Tariq Trotter has done alright for himself. Born in Philadelphia to parents involved in the Nation of Islam (and both of whom were murdered while he was a child), he met Ahmir Thompson in high school and started playing gigs in the street and at talent shows, before they were old enough to perform in actual bars. soon, they fleshed the group out and took the name The Square Roots.
As a hip hop group that performed without DJs or samples, they were a bit of a novelty, but there was a space for them in the alt-music landscape of the early 1990s. They eventually dropped the word “Square” from their name, and released their first album, Organix, in 1993. It was their third album, 1996’s amazing Illadelph Halflife, that launched them. After that, The Roots were a going concern, and an influence on modern hip hop that extended far beyond Philadelphia.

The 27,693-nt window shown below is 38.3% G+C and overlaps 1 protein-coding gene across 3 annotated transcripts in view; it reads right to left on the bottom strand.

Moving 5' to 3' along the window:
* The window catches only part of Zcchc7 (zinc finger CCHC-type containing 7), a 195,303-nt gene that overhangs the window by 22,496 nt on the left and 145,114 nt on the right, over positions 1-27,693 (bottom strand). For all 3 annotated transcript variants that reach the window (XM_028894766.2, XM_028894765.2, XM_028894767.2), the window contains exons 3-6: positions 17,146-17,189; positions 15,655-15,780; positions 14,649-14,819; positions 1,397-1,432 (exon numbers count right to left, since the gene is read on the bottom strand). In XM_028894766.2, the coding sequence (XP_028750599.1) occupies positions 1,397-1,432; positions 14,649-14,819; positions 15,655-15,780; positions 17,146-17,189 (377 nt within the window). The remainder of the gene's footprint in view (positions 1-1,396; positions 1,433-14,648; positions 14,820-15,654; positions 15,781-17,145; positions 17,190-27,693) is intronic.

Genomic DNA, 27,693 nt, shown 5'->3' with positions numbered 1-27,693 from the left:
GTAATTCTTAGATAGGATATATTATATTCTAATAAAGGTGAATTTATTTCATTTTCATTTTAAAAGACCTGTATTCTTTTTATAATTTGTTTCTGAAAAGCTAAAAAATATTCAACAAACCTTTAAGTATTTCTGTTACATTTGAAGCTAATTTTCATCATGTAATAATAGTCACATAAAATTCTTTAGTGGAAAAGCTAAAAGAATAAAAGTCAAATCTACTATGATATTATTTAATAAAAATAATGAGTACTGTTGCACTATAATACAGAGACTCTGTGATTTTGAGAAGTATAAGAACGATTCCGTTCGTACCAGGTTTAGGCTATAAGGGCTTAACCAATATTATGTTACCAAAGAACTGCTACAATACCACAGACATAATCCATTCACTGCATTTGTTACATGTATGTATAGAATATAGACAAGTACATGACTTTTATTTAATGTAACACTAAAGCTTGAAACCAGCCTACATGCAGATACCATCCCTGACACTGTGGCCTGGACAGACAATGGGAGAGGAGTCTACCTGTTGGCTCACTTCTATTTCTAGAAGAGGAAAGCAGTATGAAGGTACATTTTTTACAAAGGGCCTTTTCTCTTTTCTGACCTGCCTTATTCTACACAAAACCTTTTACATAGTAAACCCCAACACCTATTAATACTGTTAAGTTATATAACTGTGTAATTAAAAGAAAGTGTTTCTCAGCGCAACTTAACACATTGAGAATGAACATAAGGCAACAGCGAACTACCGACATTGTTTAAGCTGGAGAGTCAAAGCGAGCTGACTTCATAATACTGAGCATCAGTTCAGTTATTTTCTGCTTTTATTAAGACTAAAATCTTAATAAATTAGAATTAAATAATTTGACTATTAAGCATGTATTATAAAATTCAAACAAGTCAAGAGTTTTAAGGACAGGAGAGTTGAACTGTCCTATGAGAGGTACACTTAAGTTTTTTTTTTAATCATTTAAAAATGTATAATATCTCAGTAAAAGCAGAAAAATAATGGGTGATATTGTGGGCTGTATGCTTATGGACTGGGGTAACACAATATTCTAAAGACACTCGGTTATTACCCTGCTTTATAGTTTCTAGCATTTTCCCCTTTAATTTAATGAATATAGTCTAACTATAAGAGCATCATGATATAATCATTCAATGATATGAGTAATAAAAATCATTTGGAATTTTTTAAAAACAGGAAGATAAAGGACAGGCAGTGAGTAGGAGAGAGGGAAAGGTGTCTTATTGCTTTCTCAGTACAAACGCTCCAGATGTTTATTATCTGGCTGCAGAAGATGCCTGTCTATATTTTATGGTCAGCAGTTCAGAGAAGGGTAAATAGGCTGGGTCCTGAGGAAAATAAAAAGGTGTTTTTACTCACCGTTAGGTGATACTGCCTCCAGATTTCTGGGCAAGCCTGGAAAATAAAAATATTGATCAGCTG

Trotter’s stage name, Black Thought, was perfect for his demeanor. Neither shouter nor mumbler, not didactic or preachy, he feeds you his lines like he’s walking down the street beside you, telling you what’s on his mind. If you haven’t listened to the Roots before they wound up on The Tonight Show with Jimmy Fallon, I envy you getting to listen to (especially) Illadelph and Things Fall Apart. Hunt that stuff down. And after a break while they established themselves as unlikely TV stars, and which Thompson (as ?uestlove) is now the most famous drummer in America, they’ve started releasing albums again, which is absolutely ace.